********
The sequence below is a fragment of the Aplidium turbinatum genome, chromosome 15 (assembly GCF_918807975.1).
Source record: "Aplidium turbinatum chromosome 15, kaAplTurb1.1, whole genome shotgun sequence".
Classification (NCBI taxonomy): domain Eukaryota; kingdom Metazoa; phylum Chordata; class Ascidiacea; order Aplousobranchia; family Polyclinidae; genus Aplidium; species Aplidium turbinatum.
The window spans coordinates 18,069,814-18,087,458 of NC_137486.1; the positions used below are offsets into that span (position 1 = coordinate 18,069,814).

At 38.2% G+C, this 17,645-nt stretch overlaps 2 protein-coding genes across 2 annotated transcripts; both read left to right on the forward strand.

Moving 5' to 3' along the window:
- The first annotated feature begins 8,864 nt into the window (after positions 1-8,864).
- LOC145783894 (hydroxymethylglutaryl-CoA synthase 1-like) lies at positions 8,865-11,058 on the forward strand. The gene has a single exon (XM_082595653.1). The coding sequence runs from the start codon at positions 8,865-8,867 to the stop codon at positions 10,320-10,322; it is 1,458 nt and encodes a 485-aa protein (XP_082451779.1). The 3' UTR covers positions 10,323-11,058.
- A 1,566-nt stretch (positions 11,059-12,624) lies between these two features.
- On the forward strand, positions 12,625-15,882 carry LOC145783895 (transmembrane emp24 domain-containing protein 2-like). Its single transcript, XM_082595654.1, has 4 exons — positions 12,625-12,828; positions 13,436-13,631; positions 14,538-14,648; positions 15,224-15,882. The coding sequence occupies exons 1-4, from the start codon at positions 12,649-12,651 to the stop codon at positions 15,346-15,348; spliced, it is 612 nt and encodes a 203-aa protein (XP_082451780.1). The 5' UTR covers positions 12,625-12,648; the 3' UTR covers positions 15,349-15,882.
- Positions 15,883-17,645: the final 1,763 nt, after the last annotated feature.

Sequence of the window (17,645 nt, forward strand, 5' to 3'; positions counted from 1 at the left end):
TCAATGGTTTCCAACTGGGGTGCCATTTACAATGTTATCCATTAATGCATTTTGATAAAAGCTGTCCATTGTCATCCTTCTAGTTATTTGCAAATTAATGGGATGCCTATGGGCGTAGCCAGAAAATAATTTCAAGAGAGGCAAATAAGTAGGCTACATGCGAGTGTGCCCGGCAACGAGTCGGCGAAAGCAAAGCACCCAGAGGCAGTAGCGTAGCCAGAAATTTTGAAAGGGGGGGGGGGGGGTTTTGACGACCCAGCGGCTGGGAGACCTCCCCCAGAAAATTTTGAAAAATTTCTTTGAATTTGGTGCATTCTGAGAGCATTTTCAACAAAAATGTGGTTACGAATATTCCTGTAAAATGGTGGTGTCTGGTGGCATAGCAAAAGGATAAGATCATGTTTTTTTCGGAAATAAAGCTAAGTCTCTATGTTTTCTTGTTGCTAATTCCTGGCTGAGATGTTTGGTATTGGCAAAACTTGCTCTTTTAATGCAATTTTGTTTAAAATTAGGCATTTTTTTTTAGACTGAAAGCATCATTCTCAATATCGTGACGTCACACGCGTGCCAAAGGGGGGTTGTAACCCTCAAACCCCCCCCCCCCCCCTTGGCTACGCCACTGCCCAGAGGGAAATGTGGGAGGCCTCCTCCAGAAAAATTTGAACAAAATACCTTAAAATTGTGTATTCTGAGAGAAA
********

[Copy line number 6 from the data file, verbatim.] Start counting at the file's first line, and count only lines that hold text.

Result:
Moving 5' to 3' along the window: